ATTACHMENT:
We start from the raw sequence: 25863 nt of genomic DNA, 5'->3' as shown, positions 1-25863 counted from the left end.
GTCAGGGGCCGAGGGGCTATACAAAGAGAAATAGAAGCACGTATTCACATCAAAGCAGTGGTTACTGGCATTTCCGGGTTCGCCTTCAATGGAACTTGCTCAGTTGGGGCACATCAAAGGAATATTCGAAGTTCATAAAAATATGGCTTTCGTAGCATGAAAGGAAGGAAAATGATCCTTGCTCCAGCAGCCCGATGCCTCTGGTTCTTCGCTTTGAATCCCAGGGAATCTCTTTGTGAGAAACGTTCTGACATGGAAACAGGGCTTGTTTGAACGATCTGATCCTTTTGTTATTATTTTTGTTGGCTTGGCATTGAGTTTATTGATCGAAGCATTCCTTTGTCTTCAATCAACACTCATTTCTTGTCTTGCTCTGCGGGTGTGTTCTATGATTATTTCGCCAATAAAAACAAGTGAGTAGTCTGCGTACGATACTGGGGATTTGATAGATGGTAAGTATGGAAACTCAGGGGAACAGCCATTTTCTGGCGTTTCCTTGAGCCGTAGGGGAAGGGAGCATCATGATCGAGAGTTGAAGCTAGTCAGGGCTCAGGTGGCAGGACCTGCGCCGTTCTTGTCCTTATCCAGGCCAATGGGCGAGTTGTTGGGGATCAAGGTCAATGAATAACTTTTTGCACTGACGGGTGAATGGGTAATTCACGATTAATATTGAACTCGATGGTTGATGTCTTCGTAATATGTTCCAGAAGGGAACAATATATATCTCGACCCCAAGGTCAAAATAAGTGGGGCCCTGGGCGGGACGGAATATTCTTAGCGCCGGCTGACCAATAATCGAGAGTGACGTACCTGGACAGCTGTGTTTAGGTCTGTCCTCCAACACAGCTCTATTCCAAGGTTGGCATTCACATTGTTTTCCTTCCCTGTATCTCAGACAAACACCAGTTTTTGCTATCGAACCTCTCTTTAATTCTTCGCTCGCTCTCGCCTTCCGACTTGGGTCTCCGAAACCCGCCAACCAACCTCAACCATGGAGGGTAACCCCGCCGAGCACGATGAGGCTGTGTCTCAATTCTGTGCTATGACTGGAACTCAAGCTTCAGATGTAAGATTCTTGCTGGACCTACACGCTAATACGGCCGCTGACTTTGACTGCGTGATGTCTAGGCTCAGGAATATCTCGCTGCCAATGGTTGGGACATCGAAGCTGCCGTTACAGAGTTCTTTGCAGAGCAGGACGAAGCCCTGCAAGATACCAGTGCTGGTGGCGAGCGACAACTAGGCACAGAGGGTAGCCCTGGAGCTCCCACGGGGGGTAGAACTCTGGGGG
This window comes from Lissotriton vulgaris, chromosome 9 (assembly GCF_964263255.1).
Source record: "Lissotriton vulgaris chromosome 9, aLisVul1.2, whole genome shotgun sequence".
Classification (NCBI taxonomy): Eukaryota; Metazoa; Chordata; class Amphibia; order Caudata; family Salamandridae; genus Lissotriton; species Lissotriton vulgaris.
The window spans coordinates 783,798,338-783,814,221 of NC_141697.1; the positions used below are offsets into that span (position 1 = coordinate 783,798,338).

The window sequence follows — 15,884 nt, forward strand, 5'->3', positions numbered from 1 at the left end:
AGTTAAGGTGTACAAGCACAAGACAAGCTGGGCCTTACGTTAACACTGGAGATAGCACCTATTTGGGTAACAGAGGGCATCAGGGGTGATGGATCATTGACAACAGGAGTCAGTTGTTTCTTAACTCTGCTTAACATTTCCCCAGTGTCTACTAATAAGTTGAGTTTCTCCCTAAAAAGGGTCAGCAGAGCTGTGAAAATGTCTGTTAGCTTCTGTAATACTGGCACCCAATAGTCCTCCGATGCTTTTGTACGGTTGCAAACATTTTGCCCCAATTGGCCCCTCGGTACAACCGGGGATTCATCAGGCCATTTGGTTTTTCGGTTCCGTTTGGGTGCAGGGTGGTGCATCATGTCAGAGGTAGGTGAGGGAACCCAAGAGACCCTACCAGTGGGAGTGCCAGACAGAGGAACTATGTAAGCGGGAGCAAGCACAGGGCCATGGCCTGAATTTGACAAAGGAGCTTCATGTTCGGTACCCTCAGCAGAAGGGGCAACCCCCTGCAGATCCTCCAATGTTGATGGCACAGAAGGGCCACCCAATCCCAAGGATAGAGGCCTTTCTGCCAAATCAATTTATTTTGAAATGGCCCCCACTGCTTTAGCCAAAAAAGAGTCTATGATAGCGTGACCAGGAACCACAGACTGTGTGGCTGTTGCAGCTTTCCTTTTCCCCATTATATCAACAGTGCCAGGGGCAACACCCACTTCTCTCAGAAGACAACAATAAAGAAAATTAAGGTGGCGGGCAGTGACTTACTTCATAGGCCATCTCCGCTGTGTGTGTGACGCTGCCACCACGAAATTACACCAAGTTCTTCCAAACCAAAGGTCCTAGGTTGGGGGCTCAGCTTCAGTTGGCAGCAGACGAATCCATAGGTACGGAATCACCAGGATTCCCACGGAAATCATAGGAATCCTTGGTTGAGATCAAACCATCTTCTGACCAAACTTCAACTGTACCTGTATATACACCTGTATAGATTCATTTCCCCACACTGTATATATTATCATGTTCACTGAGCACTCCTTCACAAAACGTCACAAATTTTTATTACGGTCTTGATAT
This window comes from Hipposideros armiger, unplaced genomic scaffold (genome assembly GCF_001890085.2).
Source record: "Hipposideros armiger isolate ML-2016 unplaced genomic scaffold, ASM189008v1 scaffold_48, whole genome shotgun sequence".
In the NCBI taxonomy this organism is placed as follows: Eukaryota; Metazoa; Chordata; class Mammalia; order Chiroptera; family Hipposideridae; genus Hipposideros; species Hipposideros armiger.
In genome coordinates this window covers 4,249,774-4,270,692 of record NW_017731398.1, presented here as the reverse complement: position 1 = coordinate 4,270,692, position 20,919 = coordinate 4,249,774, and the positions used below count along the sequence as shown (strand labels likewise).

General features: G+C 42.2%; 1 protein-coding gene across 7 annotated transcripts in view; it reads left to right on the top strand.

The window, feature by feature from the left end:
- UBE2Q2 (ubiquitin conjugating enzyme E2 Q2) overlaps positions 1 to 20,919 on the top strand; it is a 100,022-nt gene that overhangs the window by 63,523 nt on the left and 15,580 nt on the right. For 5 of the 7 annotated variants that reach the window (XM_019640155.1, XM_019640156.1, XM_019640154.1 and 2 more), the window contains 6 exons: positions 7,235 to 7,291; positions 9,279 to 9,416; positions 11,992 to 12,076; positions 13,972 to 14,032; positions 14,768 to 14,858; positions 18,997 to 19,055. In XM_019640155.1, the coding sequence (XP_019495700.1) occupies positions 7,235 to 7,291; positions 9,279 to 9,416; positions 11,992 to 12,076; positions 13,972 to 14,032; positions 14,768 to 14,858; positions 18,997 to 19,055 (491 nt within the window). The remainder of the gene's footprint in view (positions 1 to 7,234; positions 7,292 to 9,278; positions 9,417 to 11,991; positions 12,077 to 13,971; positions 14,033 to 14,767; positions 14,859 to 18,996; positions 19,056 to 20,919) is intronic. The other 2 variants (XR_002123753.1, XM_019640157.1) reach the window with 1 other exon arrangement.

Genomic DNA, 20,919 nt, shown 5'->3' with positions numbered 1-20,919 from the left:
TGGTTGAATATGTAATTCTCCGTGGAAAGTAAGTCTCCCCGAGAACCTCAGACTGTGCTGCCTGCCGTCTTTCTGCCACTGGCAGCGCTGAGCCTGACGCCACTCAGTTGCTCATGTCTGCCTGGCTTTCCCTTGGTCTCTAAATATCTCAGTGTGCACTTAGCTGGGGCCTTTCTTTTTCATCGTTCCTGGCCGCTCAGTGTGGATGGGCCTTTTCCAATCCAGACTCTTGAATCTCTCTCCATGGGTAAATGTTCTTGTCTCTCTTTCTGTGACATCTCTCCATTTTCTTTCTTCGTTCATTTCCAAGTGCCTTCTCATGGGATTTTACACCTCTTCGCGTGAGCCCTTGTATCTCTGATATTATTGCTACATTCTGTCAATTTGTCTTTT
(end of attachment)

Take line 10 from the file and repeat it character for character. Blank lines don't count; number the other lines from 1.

Source record: "Hipposideros armiger isolate ML-2016 unplaced genomic scaffold, ASM189008v1 scaffold_48, whole genome shotgun sequence".